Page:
My brother put his 18-year-old dog to sleep yesterday.
My sadness today is profound, almost overwhelming, and I am trying to figure out why.
Obviously, the dog himself, a terribly sweet, ridiculously cute cocker-beagle mix, is the primary reason. He was my brother’s dog – there’s no denying that – but he was really my first pet as well, my roommate and companion for the eight-plus years I lived with my brother after college.
When I came home from my first real job, he would greet me with that wagging stub of a tail and the butt jerking uncontrollably from side to side. I would lie on the floor, and he would pin me down, licking my face til I could stand it no longer.
I took him for walks every day. I taught him roll over – a trick we had to retire several years ago when it became too demanding for his aging frame – and play dead – which he did pretty well, except for that dang wagging tail, which couldn’t help but anticipate the forthcoming treat.
Lucky gave my life joy and meaning, structure and responsibility.
However, I moved out on my own five years ago, and while I saw Lucky at least once a week and would occasionally watch him when my brother left town, I was no longer much of a caretaker for the dog.
It was my brother who really had to put up with Lucky’s growing eccentricities – like the way he would whimper for hours on end and his increasingly picky appetite (a sure sign of sickness as this was a dog, after all, that would once eat the grossest things the New York City streets had to offer) – and who near the end had to give him the daily injections of IV fluid and clean up all the household accidents as his kidneys started failing more rapidly.
So while some of my connection to Lucky might have been lost over the years, I’m sure some of my sadness also stems from how intensely I feel my brother’s loss. I was there with my brother as he made the correct but horribly final and painful decision to give Lucky a peaceful end, and as he held the dog’s body in his lap one last time. And at least some of my pain and sadness must stem from knowing how badly my brother is hurting right now.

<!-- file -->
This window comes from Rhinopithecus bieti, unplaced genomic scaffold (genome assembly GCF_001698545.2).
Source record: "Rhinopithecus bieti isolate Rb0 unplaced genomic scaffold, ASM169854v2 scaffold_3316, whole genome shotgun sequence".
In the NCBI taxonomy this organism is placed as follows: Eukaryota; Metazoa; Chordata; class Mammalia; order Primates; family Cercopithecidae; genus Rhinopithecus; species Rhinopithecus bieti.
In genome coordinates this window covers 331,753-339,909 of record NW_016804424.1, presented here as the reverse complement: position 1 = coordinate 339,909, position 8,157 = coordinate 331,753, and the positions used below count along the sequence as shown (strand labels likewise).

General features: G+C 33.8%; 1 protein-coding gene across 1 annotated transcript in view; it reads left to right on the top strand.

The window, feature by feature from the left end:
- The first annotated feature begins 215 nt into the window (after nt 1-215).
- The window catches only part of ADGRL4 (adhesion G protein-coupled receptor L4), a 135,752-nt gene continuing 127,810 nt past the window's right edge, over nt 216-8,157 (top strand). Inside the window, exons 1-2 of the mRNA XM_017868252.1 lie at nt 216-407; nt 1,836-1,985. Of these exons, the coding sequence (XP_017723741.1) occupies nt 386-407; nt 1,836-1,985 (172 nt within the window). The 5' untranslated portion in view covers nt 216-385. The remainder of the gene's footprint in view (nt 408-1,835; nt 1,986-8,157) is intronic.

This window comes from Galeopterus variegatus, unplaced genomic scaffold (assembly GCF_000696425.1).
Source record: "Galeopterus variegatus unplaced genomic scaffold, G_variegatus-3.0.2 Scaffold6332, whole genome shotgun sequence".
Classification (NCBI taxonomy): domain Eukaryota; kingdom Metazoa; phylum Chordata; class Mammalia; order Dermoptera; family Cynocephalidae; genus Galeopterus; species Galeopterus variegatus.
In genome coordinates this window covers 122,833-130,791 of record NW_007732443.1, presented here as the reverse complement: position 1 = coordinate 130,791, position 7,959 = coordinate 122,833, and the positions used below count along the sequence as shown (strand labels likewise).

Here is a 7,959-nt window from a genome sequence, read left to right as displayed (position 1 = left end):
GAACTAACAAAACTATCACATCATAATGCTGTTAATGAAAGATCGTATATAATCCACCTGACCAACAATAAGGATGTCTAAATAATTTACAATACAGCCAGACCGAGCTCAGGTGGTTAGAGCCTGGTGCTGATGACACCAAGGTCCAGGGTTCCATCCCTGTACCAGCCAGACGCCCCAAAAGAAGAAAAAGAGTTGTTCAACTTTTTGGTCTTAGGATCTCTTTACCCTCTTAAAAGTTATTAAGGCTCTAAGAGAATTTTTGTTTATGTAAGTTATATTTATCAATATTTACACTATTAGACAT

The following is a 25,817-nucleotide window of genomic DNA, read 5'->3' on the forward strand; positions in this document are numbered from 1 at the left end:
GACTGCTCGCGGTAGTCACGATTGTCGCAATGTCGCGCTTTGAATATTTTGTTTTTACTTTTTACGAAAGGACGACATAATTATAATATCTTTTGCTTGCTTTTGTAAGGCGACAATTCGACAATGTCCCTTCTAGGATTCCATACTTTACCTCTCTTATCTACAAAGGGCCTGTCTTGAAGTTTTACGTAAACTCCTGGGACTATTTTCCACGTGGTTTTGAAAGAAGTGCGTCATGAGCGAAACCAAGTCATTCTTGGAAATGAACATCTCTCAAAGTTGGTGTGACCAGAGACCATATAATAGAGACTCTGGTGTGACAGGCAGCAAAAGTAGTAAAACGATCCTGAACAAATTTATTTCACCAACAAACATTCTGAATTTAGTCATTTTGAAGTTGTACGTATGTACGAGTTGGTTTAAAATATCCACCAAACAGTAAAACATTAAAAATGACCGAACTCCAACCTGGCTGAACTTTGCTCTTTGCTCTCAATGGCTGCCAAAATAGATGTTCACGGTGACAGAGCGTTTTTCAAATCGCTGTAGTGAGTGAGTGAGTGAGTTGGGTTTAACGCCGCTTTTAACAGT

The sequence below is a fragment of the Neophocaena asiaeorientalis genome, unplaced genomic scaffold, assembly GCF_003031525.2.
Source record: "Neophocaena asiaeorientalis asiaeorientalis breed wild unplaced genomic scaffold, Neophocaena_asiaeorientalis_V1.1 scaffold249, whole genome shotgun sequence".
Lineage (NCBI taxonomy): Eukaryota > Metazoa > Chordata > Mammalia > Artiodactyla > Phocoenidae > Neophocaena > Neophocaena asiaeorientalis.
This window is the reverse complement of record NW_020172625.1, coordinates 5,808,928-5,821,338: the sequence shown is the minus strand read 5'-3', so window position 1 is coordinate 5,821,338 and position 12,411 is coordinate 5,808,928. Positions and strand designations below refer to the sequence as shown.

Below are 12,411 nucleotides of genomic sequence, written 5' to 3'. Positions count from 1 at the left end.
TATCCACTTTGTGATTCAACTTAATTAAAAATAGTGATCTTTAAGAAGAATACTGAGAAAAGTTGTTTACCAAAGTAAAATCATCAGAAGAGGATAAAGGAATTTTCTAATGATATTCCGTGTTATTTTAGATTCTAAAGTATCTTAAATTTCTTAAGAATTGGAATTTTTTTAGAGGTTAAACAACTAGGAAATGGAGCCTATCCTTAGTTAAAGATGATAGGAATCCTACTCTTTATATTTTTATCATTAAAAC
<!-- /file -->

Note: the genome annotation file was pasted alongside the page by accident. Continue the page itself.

And I think there is something else that is making me sad. Something a bit more esoteric, a bit more selfish, and yet just as deeply felt: Lucky’s death in a certain way marks the passage of an era for me. I first met that dog when my brother, who had adopted Lucky a few months earlier, picked me up at the San Francisco airport when I moved there after college, armed with nothing more than a suitcase full of clothing and a journalism degree from Northwestern University. It was such an exciting time. My life and all its wonderful possibilities seemed ahead of me.
And for the next decade and then some, from one coast to another, from one job to another, Lucky was a part of that growing-up experience. It’s been fascinating to see all the people who’ve been part of my life the past 14 years – high school and college friends who came to visit, new friends, co-workers and colleagues, family members I got to know for the first time – who met Lucky and felt compelled to express their own connection to him on Facebook.
All those people who have been in and out of my life, and all those days, it seems to have flown by in an instant, and I wonder sometimes if I’ve made the right decisions in my life, if I’ve taken full advantage of the opportunities given me, and whether i am happy with where I’ve ended up.
Yes, I am married with a great wife, have my own awesome dog and am expecting a baby daughter in the fall, and I know that challenging and exciting moments are ahead of me. But that special post-college time – when my life and its direction seemed a complete mystery, even to me – feels like it now has passed forever along with Lucky.
Yesterday, my brother, his girlfriend, her sister and I took Lucky to the park where he had spent so many happy moments. It was such a beautiful day, with a bright sun and mostly cloudless sky giving off the gentle warmth of early spring. Lucky seemed very happy, taking in the familiar smells, feeling the soft grass beneath his paws, enjoying all the extra attention he was getting (though I’m sure all of the petting was a bit uncomfortable on his sore body, he took it like a champ, there for others until the end.)
Keenly aware of how easily we can take time, and loved ones, for granted, I told myself repeatedly to appreciate these moments, absorb them fully, take it all in, the beauty of the day, the pain of the impending loss. We would never have it back. Not the dog, not the day, not the emotions. None of it.
Now, as I sit here less than 24 hours later trying to recapture those moments, the memories are already fading. Pictures are blurred, hazy, insufficient.
And if that isn’t a reason for profound sadness, I’m not sure what is.